Essays and other studies are filed at the rear. This material is secondary to the fascinating main pages of the Atlas, but it works as an intellectual companion to the preceding imagery. “[A]Typical Plan[s]” is an imaginative edit of a Rem Koolhaas essay from “S,M,L,XL” formatted as a document with tracked changes that refocuses the text on the American house. The format parallels how Krumwiede generates images through cannibalistic means, using existing plans, images, and texts to refashion new architecture. “Six Typical Plans,” a study in text and diagrams, organizes a taxonomy of the different floor plan species that populate the American suburban expanse.
Krumwiede’s Texas connection shows. His essay “Super Model Homes” begins in a David Weekley model home northwest of Houston on Highway 290 and goes on to study the suburbanity of the Ephemeral City. The essay’s powerful observations come as no surprise, as Krumwiede is a suburban specialist. He was a Wortham Fellow and later Assistant Professor at Rice from 1996 to 2003, and is now a professor at UC Berkeley. No doubt these years provided a close study of suburbia in its natural habitat, marking him as another academic whose time at Rice has borne fruit in work that engages the sprawl in all its deregulated splendor. To that end, the afterword by Rice architecture professor Albert Pope completes a book that shows us an adjacent American reality, offered for inspection such that we can better understand our own messed up version. Of course, the tome is a self-described work of “architectural fiction,” but what architecture, on paper, isn’t fictional? What architecture doesn’t aim to change the world, or at least how we live upon its crust?
In its ambitious and elaborate fantasy, “The Atlas of Another America” is the latest in a long chain of suburban visions that date back to Ebenezer Howard’s Garden City. Of these precedents, it is most indebted to Frank Lloyd Wright’s Broadacre City. Using the same Jeffersonian grid, Wright’s vision, first proposed in 1932, imagined an array of program types scattered among agricultural fields. The concept, though dotted with towers or apartment blocks, explodes the density of early 20th-century American cities into a spread-out civilization called Usonia, a democratic model that prefaced but was largely ignored by the forthcoming postwar sprawl. Self-reliance was rooted in independent food production, but residents would rely on the automobile for transit, like in Krumwiede’s scheme.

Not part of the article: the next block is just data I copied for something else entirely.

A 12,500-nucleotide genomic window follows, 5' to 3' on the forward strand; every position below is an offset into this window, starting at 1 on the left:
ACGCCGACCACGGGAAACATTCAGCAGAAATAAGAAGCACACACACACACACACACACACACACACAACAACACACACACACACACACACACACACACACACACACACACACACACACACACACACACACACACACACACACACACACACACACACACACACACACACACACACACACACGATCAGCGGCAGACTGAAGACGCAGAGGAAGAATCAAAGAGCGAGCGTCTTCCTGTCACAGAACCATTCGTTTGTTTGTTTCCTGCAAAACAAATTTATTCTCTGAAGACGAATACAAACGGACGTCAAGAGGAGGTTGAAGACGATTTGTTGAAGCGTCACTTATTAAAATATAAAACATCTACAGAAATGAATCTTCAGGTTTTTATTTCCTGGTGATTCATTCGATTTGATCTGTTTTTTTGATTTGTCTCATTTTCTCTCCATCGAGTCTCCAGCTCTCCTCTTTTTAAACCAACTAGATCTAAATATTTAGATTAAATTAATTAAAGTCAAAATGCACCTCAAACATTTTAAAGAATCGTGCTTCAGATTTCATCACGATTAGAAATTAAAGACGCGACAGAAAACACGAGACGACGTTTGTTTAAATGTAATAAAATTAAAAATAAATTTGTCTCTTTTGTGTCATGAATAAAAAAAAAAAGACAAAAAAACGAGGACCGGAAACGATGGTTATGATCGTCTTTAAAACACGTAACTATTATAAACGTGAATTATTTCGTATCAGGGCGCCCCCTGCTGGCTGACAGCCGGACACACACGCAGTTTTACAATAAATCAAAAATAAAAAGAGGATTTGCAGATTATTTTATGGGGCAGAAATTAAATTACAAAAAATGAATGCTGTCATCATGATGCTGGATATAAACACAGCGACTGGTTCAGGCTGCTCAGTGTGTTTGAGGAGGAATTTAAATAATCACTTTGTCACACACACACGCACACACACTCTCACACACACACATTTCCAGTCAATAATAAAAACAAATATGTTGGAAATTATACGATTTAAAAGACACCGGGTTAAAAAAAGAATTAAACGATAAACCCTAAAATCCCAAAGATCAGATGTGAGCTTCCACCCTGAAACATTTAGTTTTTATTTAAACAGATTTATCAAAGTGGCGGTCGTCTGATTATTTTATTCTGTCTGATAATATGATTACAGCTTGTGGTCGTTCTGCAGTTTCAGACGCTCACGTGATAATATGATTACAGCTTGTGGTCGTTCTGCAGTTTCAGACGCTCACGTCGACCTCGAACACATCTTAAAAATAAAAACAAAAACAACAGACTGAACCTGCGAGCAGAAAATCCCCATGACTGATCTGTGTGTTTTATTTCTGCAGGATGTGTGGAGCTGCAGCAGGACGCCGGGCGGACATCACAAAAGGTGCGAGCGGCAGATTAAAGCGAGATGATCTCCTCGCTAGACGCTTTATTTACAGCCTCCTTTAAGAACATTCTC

After a couple of false starts, Wright realized his first Usonian structure with the Jacobs House in 1936. The small residence, made of solid 2-by-4 construction, was originally specified to be left untreated; if it had been, it might only have lasted for one familial generation before collapsing into the fertile earth, an aspect addressed by Michael Cadwell in his collection of essays, “Strange Details.” Here “the life of the house [is] mated with the life of the family,” and, as such, only the land remains when master and manor are wiped away.
Krumwiede picks this idea up in his proposal with an explanation of crop rotation. He writes that Freedomland estates would be demolished and rebuilt every 20 years, migrating radially around the four quadrants of the gridded cells. The life of the home, in its redundant wood frame construction, matches the life of the soil, though today’s industrial assemblies, with their plastics, foams, glues, and sealants, will remain in landfills for centuries. Still, it’s a nice thought. If Freedomland was founded with Wright’s Usonian vision 80 years ago, then last year would mark the arrival of estate construction — back at the site where the cycle started. Excavators would dig for new foundations, only to uncover old slabs beneath the tired topsoil, the ruins of a now-historic alt-suburbia. The homecoming might feel distinctly weird and totally patriotic at the same time, much like the sentiments stirred up by this excellent “Atlas of Another America.”
Jack Murphy, Assoc. AIA, is a regular contributor to Texas Architect and a master of architecture candidate at Rice University.